The Alcovy River starts in eastern Gwinnett County
and winds southward through Walton and Newton counties before tumbling
spectacularly across Factory Shoals and into Lake Jackson, where it
meets the Yellow and South Rivers to form the Ocmulgee. In Gwinnett and
Walton Counties, the Alcovy is rather small and suffers from a fair
amount of development in these fast-growing suburbs. Numerous deadfalls
make the river unattractive for boating, but wading opportunities
abound. North of I-20, the Alcovy transforms into a lowland swamp, and
stays swampy for about 4 miles south of Covington before the banks rise
and the Alcovy resumes the nature of a Piedmont stream.
The swampy sections of the Alcovy
occasionally allow anglers the chance to fish between dragging over
There are tons of fish in the swampy sections of
the Alcovy; big ones that probably never see a lure. The problem,
unfortunately, is reaching these fish. The stretch of river just south
of Covington is absolutely littered with deadfalls, and anyone
attempting to float this stretch better be prepared to spend as much
time hauling your vessel over trees as fishing. The rewards can be
immense, however, for those willing to put forth the effort. The
largemouths in the swamp are big, mean, and stupid and I'm willing to
bet that the bluegill, crappie, and channel cats are no different.
Another pleasing aspect of this stretch is the lack of any signs of man.
The swampy section of the Alcovy also contains an ecological anomaly:
vast stands of tupelo gums. The tupelo gum normally appears in the
coastal plain, and ecologists are stumped as to why this stand of tupelo
exists 60 miles further north than any other.
The Louisiana bayou is a wonderful
place to... Wait a minute! This isn't the bayou! It's the Alcovy River
an hour or so from Atlanta!
Fishing the Alcovy is a fairly straightforward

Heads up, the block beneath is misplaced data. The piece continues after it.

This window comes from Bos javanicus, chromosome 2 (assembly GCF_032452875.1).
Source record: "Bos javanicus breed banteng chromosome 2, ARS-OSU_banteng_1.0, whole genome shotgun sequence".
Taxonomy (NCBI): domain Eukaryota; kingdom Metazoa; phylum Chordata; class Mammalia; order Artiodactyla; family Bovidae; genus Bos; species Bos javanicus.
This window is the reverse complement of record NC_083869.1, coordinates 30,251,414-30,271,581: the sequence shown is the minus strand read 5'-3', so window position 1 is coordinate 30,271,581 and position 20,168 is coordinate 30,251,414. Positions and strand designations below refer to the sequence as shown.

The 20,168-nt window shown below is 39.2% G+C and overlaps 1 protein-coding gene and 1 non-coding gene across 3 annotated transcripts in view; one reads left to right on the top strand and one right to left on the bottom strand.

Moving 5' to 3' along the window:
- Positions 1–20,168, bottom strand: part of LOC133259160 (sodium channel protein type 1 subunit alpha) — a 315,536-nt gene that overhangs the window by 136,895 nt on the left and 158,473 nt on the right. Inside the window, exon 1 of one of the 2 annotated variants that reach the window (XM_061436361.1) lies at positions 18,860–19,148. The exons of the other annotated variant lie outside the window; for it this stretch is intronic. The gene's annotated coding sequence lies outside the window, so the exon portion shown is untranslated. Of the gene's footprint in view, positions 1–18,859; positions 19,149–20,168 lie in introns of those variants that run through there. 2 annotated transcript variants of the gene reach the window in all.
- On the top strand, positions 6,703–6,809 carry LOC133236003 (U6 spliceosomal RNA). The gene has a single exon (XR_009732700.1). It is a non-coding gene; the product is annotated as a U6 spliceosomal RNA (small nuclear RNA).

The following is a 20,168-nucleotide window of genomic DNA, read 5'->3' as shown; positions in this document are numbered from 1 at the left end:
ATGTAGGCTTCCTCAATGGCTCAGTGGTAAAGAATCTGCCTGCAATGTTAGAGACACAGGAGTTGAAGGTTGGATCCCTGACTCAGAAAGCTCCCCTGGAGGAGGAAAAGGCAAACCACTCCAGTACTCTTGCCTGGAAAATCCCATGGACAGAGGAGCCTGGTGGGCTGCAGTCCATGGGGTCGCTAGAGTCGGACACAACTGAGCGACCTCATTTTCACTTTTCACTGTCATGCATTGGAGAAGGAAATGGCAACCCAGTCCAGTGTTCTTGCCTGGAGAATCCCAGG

proposition. Largemouth bass, bluegill, redbreast, crappie, and channel
cats are the primary species and tend to hole up in the slower, deeper
stretches of the river. In the swampy section, it would be wise to use
stout tackle, but pretty much any tackle will work in the 10 or so river
miles between the swamp and Lake Jackson. The Alcovy runs a little more
clear than either the Yellow or South rivers and doesn't muddy up as
badly after storms.
A jon boat or canoe is fine for floating the
river, since there are no major rapids until just above the lake. The
Alcovy maintains a width of 50-75 feet for most of it's length before
widening a good bit at the shoals. GRF recommends avoiding both Factory
and White Shoals by either portaging around them or wading through the
slower spots. These shoals can be dangerous at high water and extremely
tricky the rest of the time.
Make mine a double! No, this angler
did not catch two bass on one cast from the Alcovy. The guy taking the
picture caught one of them at the same time. The bigger one if memory
While the Alcovy just north of
Lake Jackson is not as interesting or as desolate as the swampy section,
it is probably a better bet for the average fisherman. The crappie
fishing is surprisingly good for a river and I always manage to catch a
channel cat or two while bass fishing. Fishing pressure is almost
nonexistent and the fish run a bit larger than normal. There are few
deadfalls and no major rapids until the wild and woolly half mile prior
to reaching the lake. During the spring, anglers report catching decent
numbers of whites, hybrids, and crappie motoring upstream from Lake
Jackson towards the base of the Factory Shoals.